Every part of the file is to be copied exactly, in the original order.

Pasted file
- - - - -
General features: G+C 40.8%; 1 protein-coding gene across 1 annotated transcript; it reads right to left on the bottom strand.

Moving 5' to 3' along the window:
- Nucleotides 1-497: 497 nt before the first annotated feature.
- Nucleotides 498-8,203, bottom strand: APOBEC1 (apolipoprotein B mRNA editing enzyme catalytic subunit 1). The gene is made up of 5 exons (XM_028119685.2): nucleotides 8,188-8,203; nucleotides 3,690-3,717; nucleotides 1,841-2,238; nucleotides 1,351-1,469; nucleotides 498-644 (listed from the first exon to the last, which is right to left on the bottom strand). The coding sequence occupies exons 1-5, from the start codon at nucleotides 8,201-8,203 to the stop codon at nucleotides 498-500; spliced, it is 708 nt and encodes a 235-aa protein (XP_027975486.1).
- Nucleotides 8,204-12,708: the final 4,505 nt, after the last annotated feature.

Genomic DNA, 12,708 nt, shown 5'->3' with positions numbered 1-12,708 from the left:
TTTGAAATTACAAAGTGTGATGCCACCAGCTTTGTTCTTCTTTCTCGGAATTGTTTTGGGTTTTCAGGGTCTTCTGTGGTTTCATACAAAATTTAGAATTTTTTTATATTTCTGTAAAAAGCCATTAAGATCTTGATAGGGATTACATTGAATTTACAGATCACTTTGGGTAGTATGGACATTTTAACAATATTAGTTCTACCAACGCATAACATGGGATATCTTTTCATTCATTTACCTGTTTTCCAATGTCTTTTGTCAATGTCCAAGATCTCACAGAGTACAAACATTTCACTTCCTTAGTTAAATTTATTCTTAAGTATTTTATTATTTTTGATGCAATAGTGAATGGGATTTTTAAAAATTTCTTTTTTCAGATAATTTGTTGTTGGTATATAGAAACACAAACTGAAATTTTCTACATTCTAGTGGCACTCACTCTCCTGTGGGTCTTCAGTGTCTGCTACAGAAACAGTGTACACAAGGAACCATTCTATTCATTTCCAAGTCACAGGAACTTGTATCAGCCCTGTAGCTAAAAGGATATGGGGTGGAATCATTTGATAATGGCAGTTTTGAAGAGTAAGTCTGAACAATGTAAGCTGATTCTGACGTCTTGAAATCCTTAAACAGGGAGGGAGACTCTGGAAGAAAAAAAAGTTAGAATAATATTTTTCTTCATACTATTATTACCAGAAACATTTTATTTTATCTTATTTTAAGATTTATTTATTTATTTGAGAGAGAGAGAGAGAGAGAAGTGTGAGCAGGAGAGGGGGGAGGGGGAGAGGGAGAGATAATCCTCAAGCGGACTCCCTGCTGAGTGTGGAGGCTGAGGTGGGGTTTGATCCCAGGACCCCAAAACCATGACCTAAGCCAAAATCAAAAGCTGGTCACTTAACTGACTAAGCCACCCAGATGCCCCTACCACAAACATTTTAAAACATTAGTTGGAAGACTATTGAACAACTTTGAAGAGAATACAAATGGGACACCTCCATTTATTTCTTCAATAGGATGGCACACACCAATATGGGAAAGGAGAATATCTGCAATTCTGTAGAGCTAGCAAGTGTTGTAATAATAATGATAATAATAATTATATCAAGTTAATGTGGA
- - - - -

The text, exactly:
General features: G+C 40.8%; 1 protein-coding gene across 1 annotated transcript; it reads right to left on the bottom strand.

Moving 5' to 3' along the window:
- Nucleotides 1-497: 497 nt before the first annotated feature.
- Nucleotides 498-8,203, bottom strand: APOBEC1 (apolipoprotein B mRNA editing enzyme catalytic subunit 1). The gene is made up of 5 exons (XM_028119685.2): nucleotides 8,188-8,203; nucleotides 3,690-3,717; nucleotides 1,841-2,238; nucleotides 1,351-1,469; nucleotides 498-644 (listed from the first exon to the last, which is right to left on the bottom strand). The coding sequence occupies exons 1-5, from the start codon at nucleotides 8,201-8,203 to the stop codon at nucleotides 498-500; spliced, it is 708 nt and encodes a 235-aa protein (XP_027975486.1).
- Nucleotides 8,204-12,708: the final 4,505 nt, after the last annotated feature.

Genomic DNA, 12,708 nt, shown 5'->3' with positions numbered 1-12,708 from the left:
TTTGAAATTACAAAGTGTGATGCCACCAGCTTTGTTCTTCTTTCTCGGAATTGTTTTGGGTTTTCAGGGTCTTCTGTGGTTTCATACAAAATTTAGAATTTTTTTATATTTCTGTAAAAAGCCATTAAGATCTTGATAGGGATTACATTGAATTTACAGATCACTTTGGGTAGTATGGACATTTTAACAATATTAGTTCTACCAACGCATAACATGGGATATCTTTTCATTCATTTACCTGTTTTCCAATGTCTTTTGTCAATGTCCAAGATCTCACAGAGTACAAACATTTCACTTCCTTAGTTAAATTTATTCTTAAGTATTTTATTATTTTTGATGCAATAGTGAATGGGATTTTTAAAAATTTCTTTTTTCAGATAATTTGTTGTTGGTATATAGAAACACAAACTGAAATTTTCTACATTCTAGTGGCACTCACTCTCCTGTGGGTCTTCAGTGTCTGCTACAGAAACAGTGTACACAAGGAACCATTCTATTCATTTCCAAGTCACAGGAACTTGTATCAGCCCTGTAGCTAAAAGGATATGGGGTGGAATCATTTGATAATGGCAGTTTTGAAGAGTAAGTCTGAACAATGTAAGCTGATTCTGACGTCTTGAAATCCTTAAACAGGGAGGGAGACTCTGGAAGAAAAAAAAGTTAGAATAATATTTTTCTTCATACTATTATTACCAGAAACATTTTATTTTATCTTATTTTAAGATTTATTTATTTATTTGAGAGAGAGAGAGAGAGAGAAGTGTGAGCAGGAGAGGGGGGAGGGGGAGAGGGAGAGATAATCCTCAAGCGGACTCCCTGCTGAGTGTGGAGGCTGAGGTGGGGTTTGATCCCAGGACCCCAAAACCATGACCTAAGCCAAAATCAAAAGCTGGTCACTTAACTGACTAAGCCACCCAGATGCCCCTACCACAAACATTTTAAAACATTAGTTGGAAGACTATTGAACAACTTTGAAGAGAATACAAATGGGACACCTCCATTTATTTCTTCAATAGGATGGCACACACCAATATGGGAAAGGAGAATATCTGCAATTCTGTAGAGCTAGCAAGTGTTGTAATAATAATGATAATAATAATTATATCAAGTTAATGTGGA